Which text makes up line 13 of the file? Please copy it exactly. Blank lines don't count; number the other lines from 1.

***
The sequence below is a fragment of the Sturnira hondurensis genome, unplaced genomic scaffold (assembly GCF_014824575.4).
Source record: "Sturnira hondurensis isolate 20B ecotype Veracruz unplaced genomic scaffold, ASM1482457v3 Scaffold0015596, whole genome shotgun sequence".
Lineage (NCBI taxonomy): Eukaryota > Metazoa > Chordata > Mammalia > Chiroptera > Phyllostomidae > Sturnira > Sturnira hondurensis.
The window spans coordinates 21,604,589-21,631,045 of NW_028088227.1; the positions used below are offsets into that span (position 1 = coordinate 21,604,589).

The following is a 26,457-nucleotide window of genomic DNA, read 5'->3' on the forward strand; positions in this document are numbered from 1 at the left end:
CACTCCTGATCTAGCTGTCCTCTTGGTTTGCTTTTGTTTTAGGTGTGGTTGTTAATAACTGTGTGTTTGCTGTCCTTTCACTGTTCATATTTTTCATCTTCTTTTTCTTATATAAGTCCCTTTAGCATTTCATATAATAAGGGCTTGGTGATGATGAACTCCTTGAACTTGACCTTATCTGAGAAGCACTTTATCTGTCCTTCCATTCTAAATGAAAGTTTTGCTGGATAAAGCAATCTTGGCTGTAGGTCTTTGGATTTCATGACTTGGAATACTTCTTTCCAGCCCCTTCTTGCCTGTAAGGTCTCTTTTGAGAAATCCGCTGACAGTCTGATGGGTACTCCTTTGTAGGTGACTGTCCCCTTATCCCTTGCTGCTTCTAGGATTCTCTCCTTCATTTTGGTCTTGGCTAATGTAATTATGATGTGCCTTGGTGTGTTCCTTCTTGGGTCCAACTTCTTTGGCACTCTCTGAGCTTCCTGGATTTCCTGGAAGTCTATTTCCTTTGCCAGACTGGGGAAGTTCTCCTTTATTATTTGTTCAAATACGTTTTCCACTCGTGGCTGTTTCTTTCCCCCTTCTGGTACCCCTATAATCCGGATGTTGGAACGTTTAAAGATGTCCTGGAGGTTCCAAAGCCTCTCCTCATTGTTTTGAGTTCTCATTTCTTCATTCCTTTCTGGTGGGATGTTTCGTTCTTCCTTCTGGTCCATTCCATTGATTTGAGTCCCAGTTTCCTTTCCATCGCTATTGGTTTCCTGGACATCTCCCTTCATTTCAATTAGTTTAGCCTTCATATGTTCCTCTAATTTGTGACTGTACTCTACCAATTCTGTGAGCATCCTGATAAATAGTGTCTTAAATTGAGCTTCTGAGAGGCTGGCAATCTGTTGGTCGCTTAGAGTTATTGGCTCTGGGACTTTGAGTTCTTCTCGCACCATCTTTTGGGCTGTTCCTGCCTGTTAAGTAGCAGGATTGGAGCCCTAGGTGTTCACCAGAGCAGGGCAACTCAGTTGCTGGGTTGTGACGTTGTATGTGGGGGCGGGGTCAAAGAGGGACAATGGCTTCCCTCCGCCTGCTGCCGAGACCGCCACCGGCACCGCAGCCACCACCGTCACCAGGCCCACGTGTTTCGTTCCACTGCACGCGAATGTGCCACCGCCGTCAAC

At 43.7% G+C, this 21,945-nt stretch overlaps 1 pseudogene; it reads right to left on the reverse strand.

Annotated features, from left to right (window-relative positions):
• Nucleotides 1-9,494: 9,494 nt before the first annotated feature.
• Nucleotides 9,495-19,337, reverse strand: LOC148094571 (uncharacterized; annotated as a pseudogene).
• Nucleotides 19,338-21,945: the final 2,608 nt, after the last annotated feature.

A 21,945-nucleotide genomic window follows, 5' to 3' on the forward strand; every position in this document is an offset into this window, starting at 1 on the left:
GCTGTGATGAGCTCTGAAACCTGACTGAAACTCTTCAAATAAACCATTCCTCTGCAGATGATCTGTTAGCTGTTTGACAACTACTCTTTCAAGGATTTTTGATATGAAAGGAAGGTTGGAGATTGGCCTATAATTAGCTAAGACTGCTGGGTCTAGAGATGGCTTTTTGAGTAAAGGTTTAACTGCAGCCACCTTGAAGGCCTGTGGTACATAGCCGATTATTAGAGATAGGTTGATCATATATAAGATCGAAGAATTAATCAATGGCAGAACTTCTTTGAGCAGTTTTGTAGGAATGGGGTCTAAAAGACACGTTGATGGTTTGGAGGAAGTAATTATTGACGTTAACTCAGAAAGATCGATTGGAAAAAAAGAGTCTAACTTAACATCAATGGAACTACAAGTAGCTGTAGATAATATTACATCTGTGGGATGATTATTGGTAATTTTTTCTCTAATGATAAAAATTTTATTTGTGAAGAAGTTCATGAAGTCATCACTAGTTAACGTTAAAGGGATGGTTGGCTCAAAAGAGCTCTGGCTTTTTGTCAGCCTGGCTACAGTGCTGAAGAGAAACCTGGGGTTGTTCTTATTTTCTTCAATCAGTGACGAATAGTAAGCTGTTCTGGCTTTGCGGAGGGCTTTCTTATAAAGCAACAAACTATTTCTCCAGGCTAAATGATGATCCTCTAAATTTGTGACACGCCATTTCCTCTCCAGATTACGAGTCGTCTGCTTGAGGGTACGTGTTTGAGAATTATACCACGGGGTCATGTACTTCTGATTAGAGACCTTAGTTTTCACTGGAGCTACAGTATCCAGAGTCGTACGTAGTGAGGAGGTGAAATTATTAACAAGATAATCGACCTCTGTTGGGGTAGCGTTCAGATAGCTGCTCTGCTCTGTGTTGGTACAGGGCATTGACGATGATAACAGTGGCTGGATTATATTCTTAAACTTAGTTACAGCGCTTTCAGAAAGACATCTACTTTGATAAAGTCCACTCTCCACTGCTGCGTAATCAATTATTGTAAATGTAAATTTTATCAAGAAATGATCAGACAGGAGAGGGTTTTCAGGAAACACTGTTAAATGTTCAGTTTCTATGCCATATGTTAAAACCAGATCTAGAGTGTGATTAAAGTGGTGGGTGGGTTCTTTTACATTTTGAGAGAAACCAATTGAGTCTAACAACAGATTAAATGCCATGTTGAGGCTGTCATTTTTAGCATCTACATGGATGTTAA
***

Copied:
GCTGTGATGAGCTCTGAAACCTGACTGAAACTCTTCAAATAAACCATTCCTCTGCAGATGATCTGTTAGCTGTTTGACAACTACTCTTTCAAGGATTTTTGATATGAAAGGAAGGTTGGAGATTGGCCTATAATTAGCTAAGACTGCTGGGTCTAGAGATGGCTTTTTGAGTAAAGGTTTAACTGCAGCCACCTTGAAGGCCTGTGGTACATAGCCGATTATTAGAGATAGGTTGATCATATATAAGATCGAAGAATTAATCAATGGCAGAACTTCTTTGAGCAGTTTTGTAGGAATGGGGTCTAAAAGACACGTTGATGGTTTGGAGGAAGTAATTATTGACGTTAACTCAGAAAGATCGATTGGAAAAAAAGAGTCTAACTTAACATCAATGGAACTACAAGTAGCTGTAGATAATATTACATCTGTGGGATGATTATTGGTAATTTTTTCTCTAATGATAAAAATTTTATTTGTGAAGAAGTTCATGAAGTCATCACTAGTTAACGTTAAAGGGATGGTTGGCTCAAAAGAGCTCTGGCTTTTTGTCAGCCTGGCTACAGTGCTGAAGAGAAACCTGGGGTTGTTCTTATTTTCTTCAATCAGTGACGAATAGTAAGCTGTTCTGGCTTTGCGGAGGGCTTTCTTATAAAGCAACAAACTATTTCTCCAGGCTAAATGATGATCCTCTAAATTTGTGACACGCCATTTCCTCTCCAGATTACGAGTCGTCTGCTTGAGGGTACGTGTTTGAGAATTATACCACGGGGTCATGTACTTCTGATTAGAGACCTTAGTTTTCACTGGAGCTACAGTATCCAGAGTCGTACGTAGTGAGGAGGTGAAATTATTAACAAGATAATCGACCTCTGTTGGGGTAGCGTTCAGATAGCTGCTCTGCTCTGTGTTGGTACAGGGCATTGACGATGATAACAGTGGCTGGATTATATTCTTAAACTTAGTTACAGCGCTTTCAGAAAGACATCTACTTTGATAAAGTCCACTCTCCACTGCTGCGTAATCAATTATTGTAAATGTAAATTTTATCAAGAAATGATCAGACAGGAGAGGGTTTTCAGGAAACACTGTTAAATGTTCAGTTTCTATGCCATATGTTAAAACCAGATCTAGAGTGTGATTAAAGTGGTGGGTGGGTTCTTTTACATTTTGAGAGAAACCAATTGAGTCTAACAACAGATTAAATGCCATGTTGAGGCTGTCATTTTTAGCATCTACATGGATGTTAA